Hooksett, NH

New Hampshire dog owner shares story of dog's near-death experience to help other pet owners

B.R. Shenoy

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Onion powderB.R. Shenoy
“The amount of onion powder potentially ingested by Tsuk posed a risk for red blood cell damage, anemia, and GI irritation,” Dr. Renee Schmid, a senior veterinary toxicologist, said, per People.

Sharron Champagne of New Hampshire is warning other dog owners to be cautious during summer barbecues after her dog ingested toxic onion powder and nearly died.

The Pet Poison Helpline reported that Sharron Champagne's dog, Tsuk, almost perished after ingesting an unintentionally left-out "Costco-sized container of onion powder" in the Champagne family's Hooksett, New Hampshire home and required a life-saving blood transfusion.

Onions and garlic contain N-propyl disulfide, which is toxic to dogs and cats, according to the ASPCA. When ingested, N-propyl disulfide can cause red blood cell breakdown and anemia in pets.

When Tsuk consumed a large amount of onion powder, Champagne was unaware of the dangers that onions and garlic posed to pets, per People.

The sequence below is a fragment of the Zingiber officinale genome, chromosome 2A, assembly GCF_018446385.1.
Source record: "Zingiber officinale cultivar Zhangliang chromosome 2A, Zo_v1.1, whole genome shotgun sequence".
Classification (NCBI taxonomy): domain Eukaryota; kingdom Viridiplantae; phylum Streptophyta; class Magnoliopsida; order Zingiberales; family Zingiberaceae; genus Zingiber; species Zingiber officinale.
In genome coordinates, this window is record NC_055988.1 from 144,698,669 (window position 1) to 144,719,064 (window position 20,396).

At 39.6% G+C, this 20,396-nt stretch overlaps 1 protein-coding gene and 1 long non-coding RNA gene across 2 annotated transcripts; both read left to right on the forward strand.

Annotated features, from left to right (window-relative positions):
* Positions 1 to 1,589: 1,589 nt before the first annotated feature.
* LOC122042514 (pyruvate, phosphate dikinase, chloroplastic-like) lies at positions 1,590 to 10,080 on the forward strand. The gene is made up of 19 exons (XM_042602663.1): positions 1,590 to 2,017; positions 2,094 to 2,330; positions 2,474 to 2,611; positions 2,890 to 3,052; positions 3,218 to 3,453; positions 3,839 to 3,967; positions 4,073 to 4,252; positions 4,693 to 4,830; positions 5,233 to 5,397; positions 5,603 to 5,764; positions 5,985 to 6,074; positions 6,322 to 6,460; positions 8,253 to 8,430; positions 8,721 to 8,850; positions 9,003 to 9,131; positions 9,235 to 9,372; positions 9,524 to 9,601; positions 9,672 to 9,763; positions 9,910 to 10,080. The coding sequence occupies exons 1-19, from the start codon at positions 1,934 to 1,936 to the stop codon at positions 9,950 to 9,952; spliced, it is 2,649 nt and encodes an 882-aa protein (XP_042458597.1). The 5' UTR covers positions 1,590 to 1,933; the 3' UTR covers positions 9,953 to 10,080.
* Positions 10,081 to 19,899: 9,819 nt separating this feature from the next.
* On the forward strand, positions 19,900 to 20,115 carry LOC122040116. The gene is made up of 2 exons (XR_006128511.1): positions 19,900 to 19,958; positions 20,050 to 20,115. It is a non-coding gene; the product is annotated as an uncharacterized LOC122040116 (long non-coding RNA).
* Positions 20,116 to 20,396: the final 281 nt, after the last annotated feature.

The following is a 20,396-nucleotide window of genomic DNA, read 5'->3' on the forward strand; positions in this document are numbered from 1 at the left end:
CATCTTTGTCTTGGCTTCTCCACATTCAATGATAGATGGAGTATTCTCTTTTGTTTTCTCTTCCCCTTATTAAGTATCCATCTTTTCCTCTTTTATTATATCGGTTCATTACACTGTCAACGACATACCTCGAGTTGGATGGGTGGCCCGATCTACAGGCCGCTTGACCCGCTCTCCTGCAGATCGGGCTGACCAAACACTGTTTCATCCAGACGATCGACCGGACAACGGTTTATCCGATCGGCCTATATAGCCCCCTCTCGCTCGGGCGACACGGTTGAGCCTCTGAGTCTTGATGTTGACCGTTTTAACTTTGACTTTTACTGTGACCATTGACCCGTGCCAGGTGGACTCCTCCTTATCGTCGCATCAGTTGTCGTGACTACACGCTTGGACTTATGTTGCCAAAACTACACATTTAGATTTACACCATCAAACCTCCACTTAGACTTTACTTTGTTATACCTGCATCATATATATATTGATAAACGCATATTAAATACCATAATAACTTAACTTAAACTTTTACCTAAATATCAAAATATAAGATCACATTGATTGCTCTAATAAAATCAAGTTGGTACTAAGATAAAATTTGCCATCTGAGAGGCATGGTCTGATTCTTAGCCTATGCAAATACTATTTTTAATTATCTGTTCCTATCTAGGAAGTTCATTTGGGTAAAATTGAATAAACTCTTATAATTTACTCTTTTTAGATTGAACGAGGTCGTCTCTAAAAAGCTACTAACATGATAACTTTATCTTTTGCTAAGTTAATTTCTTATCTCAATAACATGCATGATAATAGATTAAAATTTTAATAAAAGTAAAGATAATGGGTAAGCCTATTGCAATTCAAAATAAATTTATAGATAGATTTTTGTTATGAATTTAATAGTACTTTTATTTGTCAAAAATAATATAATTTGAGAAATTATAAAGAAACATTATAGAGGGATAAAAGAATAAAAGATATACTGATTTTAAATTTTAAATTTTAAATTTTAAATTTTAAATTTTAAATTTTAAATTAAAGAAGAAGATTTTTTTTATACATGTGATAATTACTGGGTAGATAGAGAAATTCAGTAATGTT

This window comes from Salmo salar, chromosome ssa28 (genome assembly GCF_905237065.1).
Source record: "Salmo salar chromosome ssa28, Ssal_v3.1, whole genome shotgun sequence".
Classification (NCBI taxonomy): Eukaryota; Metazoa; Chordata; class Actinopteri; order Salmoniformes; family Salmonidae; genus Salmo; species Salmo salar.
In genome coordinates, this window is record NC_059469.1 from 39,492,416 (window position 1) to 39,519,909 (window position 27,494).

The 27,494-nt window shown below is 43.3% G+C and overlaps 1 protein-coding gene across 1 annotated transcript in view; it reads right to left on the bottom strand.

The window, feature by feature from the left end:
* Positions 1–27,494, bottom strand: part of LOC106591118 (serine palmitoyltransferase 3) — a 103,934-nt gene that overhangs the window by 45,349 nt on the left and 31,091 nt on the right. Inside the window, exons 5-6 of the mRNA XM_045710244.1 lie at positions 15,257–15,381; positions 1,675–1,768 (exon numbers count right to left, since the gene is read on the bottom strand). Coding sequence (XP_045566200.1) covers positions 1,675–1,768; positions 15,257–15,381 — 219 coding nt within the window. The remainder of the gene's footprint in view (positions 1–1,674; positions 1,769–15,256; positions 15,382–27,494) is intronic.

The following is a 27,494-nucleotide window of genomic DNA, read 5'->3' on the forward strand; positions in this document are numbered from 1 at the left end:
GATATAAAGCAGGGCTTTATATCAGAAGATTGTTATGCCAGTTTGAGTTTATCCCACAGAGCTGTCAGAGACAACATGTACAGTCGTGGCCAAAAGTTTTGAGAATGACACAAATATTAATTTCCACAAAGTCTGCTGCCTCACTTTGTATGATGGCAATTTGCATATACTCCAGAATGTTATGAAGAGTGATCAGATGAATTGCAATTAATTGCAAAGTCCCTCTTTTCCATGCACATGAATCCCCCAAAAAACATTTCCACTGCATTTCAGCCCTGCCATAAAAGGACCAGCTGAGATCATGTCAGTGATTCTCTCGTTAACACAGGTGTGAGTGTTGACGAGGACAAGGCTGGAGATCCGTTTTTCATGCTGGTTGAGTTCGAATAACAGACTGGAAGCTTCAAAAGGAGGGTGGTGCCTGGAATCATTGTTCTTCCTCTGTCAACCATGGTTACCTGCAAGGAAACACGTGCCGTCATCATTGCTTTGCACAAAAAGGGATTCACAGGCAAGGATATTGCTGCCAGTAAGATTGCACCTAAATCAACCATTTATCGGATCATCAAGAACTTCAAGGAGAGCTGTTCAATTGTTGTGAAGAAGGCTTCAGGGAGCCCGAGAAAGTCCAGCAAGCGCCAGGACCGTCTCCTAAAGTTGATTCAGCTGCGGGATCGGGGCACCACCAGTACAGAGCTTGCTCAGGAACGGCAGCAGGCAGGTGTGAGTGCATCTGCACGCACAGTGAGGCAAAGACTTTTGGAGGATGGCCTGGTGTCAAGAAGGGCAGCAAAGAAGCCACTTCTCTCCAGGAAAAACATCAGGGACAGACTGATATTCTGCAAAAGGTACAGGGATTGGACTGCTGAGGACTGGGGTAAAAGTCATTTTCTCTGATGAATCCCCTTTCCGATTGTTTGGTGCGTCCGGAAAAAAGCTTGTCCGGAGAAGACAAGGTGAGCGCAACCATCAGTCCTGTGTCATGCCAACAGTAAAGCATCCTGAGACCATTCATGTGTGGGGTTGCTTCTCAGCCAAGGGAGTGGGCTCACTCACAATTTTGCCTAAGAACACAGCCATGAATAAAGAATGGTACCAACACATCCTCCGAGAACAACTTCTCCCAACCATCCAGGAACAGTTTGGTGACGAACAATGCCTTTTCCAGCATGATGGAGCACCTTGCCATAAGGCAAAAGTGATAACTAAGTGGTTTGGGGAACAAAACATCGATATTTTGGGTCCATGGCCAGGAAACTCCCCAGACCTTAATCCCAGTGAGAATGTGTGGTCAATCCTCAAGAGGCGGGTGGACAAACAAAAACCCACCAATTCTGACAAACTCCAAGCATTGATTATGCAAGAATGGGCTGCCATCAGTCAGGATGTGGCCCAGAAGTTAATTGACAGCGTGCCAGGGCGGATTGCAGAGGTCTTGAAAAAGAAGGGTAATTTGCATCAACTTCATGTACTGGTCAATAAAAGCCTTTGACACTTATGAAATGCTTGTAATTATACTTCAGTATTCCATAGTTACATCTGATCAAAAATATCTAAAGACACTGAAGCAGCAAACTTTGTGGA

Per Champagne, her dog became lethargic after a few days, stopped eating, began drinking more water than usual, and began vomiting.

After discussing the dog's symptoms with Pet Poison Helpline, Champagne was advised to take Tsuk to a veterinary hospital.

The animal hospital and the Pet Poison Helpline collaborated to create a treatment plan for the dog. Tsuk received a life-saving blood transfusion after a blood test revealed she had a dangerously low red blood cell count.

"After three days in emergency care, and thousands of dollars in veterinary bills to save her life, Tsuk is now doing great. We are so happy we made the decision to treat her," Champagne said, per People.

Final Thoughts

Dogs do not need to ingest a large amount at once to be dangerous; even small amounts can be dangerous. Symptoms typically occur three to five days after the dog has eaten the powder.

Signs to look for include:

  • Vomiting
  • Diarrhea
  • Excessive salivation
  • Lethargy
  • Panting
  • Pale or blueish gums
  • Rapid heart rate

Has your dog ever accidentally ingested onion powder? Let us know in the comments.

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